Maybe I'll find something about their return to Princeton in The Princeton Union after Thanksgiving!  I'll let you know if I find anything.

The Princeton Union Newspaper information is from the Library of Congress, Chronicling America: Historic American Newspaper site:

Tuesday, November 22, 2011

Book recommendation

If you are interested in a firsthand account of what steerage was like, you should read Eliza Putnam Heaton's book: The Steerage: A Sham Immigrant's Voyage to New York in 1888.  She was an American author who wanted to find out for herself what it was like to immigrate to America in steerage.  She went to Liverpool and bought a steerage ticket back to New York so she could write about her experience.  I really liked it!  It is only 45 pages long, so it doesn't take long to read. 
You can read it on this website:

Sunday, November 20, 2011

Crossing the Atlantic as a Steerage Passenger

When Albert, Lydia, and Fred Elsner immigrated to America from Germany in 1887, Albert was 30, Lydia was 32 (and 7 1/2 months pregnant), and Fred was 1 1/2. They left from Rotterdam as steerage passengers on the SS Rotterdam on February 15, 1887 and arrived at the Port of New York, 2 weeks later on March 1, 1887. They passed through Castle Gardens and most likely took a train to Fort Wayne, Indiana.

I wondered what the voyage to America was like for passengers that traveled in steerage so I have done a lot of research about it. The following is some of what I learned and what they might have experienced.

Preparing to emigrate to America was no small task. Many families had to scrimp and save for years in order to put aside enough money to pay for the fare. It often cost the equivalent of over one-third a laborer's annual income to bring an average-sized family to America. The cost was about $18 for steerage on a sailing ship, however, from the 1870's on, the price for steerage on a steamship rose to about $30.

They had to decide what to bring with them. There was limited space available on their voyage, and there was only room for the bare necessities. This often consisted of clothes, tools (if the family's livelihood came from a skilled trade), a family Bible or other family heirlooms, and basic provisions for the trip. Albert Elsner and his family took 2 trunks and 2 beds with them.

Before heading to the designated port of departure, emigrants bid farewell to their families and friends. This was hard because they knew they would probably never see them again.

The next step was getting from their home to a major port. This was often done on foot, but many traveled by cart, train, or river boat. Emigrants traveling by river boat could take the Rhine river to Rotterdam, the Elbe to Hamburg, or the Wesser to Bremen/Bremerhaven. Albert and his family left from Rotterdam, so it is very possible that they took a river boat down the Rhine river.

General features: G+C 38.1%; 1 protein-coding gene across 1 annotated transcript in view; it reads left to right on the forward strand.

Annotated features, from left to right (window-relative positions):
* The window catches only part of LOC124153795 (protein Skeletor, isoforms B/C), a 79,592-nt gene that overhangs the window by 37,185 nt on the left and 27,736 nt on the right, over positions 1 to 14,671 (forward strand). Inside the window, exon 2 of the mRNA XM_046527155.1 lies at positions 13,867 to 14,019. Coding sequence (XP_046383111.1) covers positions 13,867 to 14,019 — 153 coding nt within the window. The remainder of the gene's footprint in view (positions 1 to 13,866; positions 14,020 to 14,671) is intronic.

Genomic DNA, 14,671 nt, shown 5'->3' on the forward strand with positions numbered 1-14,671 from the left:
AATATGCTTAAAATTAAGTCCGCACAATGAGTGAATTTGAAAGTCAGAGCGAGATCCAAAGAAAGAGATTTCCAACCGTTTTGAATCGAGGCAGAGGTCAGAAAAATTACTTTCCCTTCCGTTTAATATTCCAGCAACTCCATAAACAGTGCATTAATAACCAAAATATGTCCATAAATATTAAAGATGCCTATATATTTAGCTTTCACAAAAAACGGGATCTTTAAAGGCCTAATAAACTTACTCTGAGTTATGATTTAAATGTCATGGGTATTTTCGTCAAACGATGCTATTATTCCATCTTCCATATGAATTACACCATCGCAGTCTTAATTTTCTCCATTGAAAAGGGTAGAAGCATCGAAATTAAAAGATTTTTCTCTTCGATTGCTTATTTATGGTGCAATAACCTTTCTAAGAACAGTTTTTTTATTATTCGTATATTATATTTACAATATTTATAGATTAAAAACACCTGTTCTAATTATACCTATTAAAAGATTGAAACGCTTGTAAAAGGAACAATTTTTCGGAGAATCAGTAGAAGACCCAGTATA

Once they reached the port of departure, they may have to wait several days, weeks, months, or even years before actually boarding a ship to America.

They had to pass a medical inspection before boarding the ship to ensure a certain level of health. This was to prevent the spread of disease while on board as well as to prevent diseases from being carried to the destination country. Physical exams and eye exams (to make sure they did not have trachoma, a chronic conjunctivitis) sometimes held up emigrants for days or even an entire week.

Up until the 1850's, most emigrants came by sailing ships, with an average voyage lasting 43 days. Steamships, which made sailing ships obsolete by the end of the 1870's, shortened the voyage to 12-14 days. Steamships began replacing sailing ships as early as 1850, although some emigrants continued to choose sailing ships for nearly thirty years because of the cheaper fare.

The majority of immigrants traveled in steerage because it was the cheapest way to travel. Steerage was originally the deck immediately below the main deck of a sailing ship. The name "steerage" came from the fact that the control lines of the rudder ran on this level of the ship. The "steerage", or between-deck, was often shortened to "tween-deck". The German term is "zwischendeck". On steamships, the term "steerage" was used for any part of a ship allotted to those passengers who traveled at the cheapest rate, usually the lower decks of the ship. Around the turn of the century it became more common to use the term "3rd class" for the low price accommodation, and some ships even had "4th class".

In the early days of emigration, the ships used to transport the emigrants were originally built for carrying cargo. So in reality, these passengers were placed in the cargo hold. To get down to the "tween-deck", the passengers often had to use ladders, and the passageway down between the hatches could be both narrow and steep. (Think about Lydia being about 7 1/2 months pregnant climbing down that ladder!)